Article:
PROVIDER EXPERIENCE: “We took an active role in reducing the reporting burden so that those in the position to improve our system can do so.  There was an aggregate 7% improvement across quality metrics yielding positive payment adjustments for our physicians and earlier cancer detection for more than 100 patients.”

Data can rationalize health care1 and HIEs are best positioned to demonstrate this capability. Providers and teams can fire fight an information gap in the moment by using data that is in the HIE but what is stopping the same problem from occurring with the very next patient? Process is the U.S. health care’s biggest problem2 and HIEs can leave a bigger footprint by providing analytics that support system improvements to improve care for every patient, every time.

With the continued push from CMS and other payers to value-based care, I am looking forward to seeing HIEs realize how our product and service directly meets these needs. The process metrics shared in this year’s findings were leading indicators that the right trends are in play. Over the last several years, KPI Ninja’s focus on population health innovations, such as HIE-level utilization metrics and risk stratification, have dramatically impacted a HIE’s ability to not only enhance care delivery but advance the HIE value proposition beyond what was possible before. This is what drives us to share our story and deliver solutions that serve a clear purpose: disrupt health care by supporting HIEs and improving processes within every type of entity.


References

  1. Turner, M. A., Walker, P. D., & Moore, K. C. (2020). Data for good: Promoting safety, health, and inclusion. PERC. Retrieved from: https://www.perc.net/publications/data-for-good-promoting-safety-health-inclusion/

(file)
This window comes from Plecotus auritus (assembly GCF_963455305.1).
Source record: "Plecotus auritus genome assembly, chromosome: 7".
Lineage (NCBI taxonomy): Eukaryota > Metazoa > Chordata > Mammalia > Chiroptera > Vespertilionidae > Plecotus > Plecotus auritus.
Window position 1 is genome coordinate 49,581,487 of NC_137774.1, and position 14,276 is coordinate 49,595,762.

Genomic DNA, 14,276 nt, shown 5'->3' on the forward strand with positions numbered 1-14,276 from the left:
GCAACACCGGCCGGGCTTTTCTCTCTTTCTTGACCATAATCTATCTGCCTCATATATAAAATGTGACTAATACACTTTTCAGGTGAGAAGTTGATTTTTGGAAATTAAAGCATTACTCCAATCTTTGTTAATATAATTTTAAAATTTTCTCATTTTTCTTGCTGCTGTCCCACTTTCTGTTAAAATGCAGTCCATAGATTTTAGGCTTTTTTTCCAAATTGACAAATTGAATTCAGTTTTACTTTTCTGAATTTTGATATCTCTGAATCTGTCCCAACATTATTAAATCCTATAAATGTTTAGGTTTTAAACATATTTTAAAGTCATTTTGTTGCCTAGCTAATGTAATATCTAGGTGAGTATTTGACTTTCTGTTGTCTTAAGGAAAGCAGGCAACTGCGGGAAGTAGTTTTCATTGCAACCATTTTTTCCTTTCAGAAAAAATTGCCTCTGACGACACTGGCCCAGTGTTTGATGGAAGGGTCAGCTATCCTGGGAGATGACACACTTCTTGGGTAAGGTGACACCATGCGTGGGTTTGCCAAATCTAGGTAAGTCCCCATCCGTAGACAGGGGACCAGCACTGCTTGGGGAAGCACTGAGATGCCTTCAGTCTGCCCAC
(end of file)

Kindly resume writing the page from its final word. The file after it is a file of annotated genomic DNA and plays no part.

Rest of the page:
2. Toussaint, J. S., & Correia, K. (2018). Why process is U.S. health care’s biggest problem. Harvard Business Review. Retrieved from: https://hbr.org/2018/03/why-process-is-u-s-health-cares-biggest-problem

Renee Towne

About the Author
Renee Towne
Director of Quality Programs at KPI Ninja, Inc.
Renee provides operational leadership of quality initiatives at KPI Ninja. Towne has a background in occupational therapy, education and experience in operational excellence across a variety of healthcare domains. Based on prior experience as a clinician that drove outcomes patient by patient, she is leaving a larger footprint by improving health care more comprehensively, population by population.


About KPI Ninja
KPI Ninja is a data analytics company that helps healthcare organizations accelerate their quality, safety, and financial goals with a unique combination of software and service. We are differentiated by our signature mix of technology, performance management consulting and healthcare expertise. We don’t merely offer software solutions but work shoulder to shoulder with clients to help them draw on the power of analytics and continuous improvement methodologies to become more efficient. In harmony with our data-centered ethos, we truly believe that our success is strongly co-related with yours.